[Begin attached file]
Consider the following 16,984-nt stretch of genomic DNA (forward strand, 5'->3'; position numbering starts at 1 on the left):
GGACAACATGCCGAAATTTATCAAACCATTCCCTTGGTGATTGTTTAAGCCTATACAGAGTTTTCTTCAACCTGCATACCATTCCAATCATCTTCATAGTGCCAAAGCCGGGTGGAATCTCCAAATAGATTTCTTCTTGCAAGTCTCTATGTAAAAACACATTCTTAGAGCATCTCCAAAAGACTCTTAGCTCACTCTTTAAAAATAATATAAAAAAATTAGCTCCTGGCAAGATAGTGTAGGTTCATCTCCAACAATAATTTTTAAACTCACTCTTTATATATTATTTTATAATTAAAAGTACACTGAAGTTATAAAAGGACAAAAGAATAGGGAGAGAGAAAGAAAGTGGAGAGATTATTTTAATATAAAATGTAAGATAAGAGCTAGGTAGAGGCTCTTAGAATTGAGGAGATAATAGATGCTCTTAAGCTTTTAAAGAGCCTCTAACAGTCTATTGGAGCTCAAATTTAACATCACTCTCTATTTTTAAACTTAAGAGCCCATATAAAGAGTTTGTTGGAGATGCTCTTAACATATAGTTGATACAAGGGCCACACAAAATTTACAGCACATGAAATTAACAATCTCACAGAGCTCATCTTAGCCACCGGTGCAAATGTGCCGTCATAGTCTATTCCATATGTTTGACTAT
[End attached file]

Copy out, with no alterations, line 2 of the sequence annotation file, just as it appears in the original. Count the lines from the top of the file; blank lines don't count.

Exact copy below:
GGACAACATGCCGAAATTTATCAAACCATTCCCTTGGTGATTGTTTAAGCCTATACAGAGTTTTCTTCAACCTGCATACCATTCCAATCATCTTCATAGTGCCAAAGCCGGGTGGAATCTCCAAATAGATTTCTTCTTGCAAGTCTCTATGTAAAAACACATTCTTAGAGCATCTCCAAAAGACTCTTAGCTCACTCTTTAAAAATAATATAAAAAAATTAGCTCCTGGCAAGATAGTGTAGGTTCATCTCCAACAATAATTTTTAAACTCACTCTTTATATATTATTTTATAATTAAAAGTACACTGAAGTTATAAAAGGACAAAAGAATAGGGAGAGAGAAAGAAAGTGGAGAGATTATTTTAATATAAAATGTAAGATAAGAGCTAGGTAGAGGCTCTTAGAATTGAGGAGATAATAGATGCTCTTAAGCTTTTAAAGAGCCTCTAACAGTCTATTGGAGCTCAAATTTAACATCACTCTCTATTTTTAAACTTAAGAGCCCATATAAAGAGTTTGTTGGAGATGCTCTTAACATATAGTTGATACAAGGGCCACACAAAATTTACAGCACATGAAATTAACAATCTCACAGAGCTCATCTTAGCCACCGGTGCAAATGTGCCGTCATAGTCTATTCCATATGTTTGACTAT